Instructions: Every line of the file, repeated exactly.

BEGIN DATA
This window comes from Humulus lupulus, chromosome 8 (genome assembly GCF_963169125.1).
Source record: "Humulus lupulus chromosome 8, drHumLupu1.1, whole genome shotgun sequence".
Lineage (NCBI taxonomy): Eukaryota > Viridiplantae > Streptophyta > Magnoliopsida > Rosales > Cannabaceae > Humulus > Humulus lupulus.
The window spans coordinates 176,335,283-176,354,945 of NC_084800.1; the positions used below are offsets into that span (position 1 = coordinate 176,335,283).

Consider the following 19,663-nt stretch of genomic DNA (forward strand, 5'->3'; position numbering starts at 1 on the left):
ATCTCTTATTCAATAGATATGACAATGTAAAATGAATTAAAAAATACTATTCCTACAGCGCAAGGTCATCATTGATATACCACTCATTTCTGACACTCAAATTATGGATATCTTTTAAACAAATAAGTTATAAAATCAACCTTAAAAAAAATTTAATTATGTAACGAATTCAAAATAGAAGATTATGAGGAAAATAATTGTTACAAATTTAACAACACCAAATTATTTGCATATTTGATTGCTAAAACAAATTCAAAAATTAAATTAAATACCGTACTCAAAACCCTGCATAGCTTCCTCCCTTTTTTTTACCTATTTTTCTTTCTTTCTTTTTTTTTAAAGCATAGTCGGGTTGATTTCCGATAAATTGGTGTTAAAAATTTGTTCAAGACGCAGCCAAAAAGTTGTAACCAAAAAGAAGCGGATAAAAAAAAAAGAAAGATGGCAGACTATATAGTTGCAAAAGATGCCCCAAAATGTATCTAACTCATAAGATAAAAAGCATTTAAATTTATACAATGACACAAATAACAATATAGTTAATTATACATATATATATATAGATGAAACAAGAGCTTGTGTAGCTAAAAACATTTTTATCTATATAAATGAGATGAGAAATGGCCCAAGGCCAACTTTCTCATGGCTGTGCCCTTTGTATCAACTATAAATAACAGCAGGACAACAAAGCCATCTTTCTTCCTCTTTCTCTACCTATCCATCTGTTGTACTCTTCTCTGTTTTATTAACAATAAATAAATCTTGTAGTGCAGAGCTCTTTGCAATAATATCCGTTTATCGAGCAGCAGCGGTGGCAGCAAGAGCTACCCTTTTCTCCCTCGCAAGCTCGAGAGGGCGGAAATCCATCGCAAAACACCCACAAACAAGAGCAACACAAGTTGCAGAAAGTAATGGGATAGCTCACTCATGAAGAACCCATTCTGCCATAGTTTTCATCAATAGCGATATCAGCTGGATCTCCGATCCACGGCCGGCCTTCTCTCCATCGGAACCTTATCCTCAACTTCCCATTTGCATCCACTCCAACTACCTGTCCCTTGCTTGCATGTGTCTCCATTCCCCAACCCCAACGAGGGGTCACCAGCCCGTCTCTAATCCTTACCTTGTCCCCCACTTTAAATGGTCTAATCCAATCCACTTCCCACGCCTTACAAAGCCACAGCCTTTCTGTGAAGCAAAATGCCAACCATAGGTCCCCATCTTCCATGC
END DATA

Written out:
This window comes from Humulus lupulus, chromosome 8 (genome assembly GCF_963169125.1).
Source record: "Humulus lupulus chromosome 8, drHumLupu1.1, whole genome shotgun sequence".
Lineage (NCBI taxonomy): Eukaryota > Viridiplantae > Streptophyta > Magnoliopsida > Rosales > Cannabaceae > Humulus > Humulus lupulus.
The window spans coordinates 176,335,283-176,354,945 of NC_084800.1; the positions used below are offsets into that span (position 1 = coordinate 176,335,283).

Consider the following 19,663-nt stretch of genomic DNA (forward strand, 5'->3'; position numbering starts at 1 on the left):
ATCTCTTATTCAATAGATATGACAATGTAAAATGAATTAAAAAATACTATTCCTACAGCGCAAGGTCATCATTGATATACCACTCATTTCTGACACTCAAATTATGGATATCTTTTAAACAAATAAGTTATAAAATCAACCTTAAAAAAAATTTAATTATGTAACGAATTCAAAATAGAAGATTATGAGGAAAATAATTGTTACAAATTTAACAACACCAAATTATTTGCATATTTGATTGCTAAAACAAATTCAAAAATTAAATTAAATACCGTACTCAAAACCCTGCATAGCTTCCTCCCTTTTTTTTACCTATTTTTCTTTCTTTCTTTTTTTTTAAAGCATAGTCGGGTTGATTTCCGATAAATTGGTGTTAAAAATTTGTTCAAGACGCAGCCAAAAAGTTGTAACCAAAAAGAAGCGGATAAAAAAAAAAGAAAGATGGCAGACTATATAGTTGCAAAAGATGCCCCAAAATGTATCTAACTCATAAGATAAAAAGCATTTAAATTTATACAATGACACAAATAACAATATAGTTAATTATACATATATATATATAGATGAAACAAGAGCTTGTGTAGCTAAAAACATTTTTATCTATATAAATGAGATGAGAAATGGCCCAAGGCCAACTTTCTCATGGCTGTGCCCTTTGTATCAACTATAAATAACAGCAGGACAACAAAGCCATCTTTCTTCCTCTTTCTCTACCTATCCATCTGTTGTACTCTTCTCTGTTTTATTAACAATAAATAAATCTTGTAGTGCAGAGCTCTTTGCAATAATATCCGTTTATCGAGCAGCAGCGGTGGCAGCAAGAGCTACCCTTTTCTCCCTCGCAAGCTCGAGAGGGCGGAAATCCATCGCAAAACACCCACAAACAAGAGCAACACAAGTTGCAGAAAGTAATGGGATAGCTCACTCATGAAGAACCCATTCTGCCATAGTTTTCATCAATAGCGATATCAGCTGGATCTCCGATCCACGGCCGGCCTTCTCTCCATCGGAACCTTATCCTCAACTTCCCATTTGCATCCACTCCAACTACCTGTCCCTTGCTTGCATGTGTCTCCATTCCCCAACCCCAACGAGGGGTCACCAGCCCGTCTCTAATCCTTACCTTGTCCCCCACTTTAAATGGTCTAATCCAATCCACTTCCCACGCCTTACAAAGCCACAGCCTTTCTGTGAAGCAAAATGCCAACCATAGGTCCCCATCTTCCATGC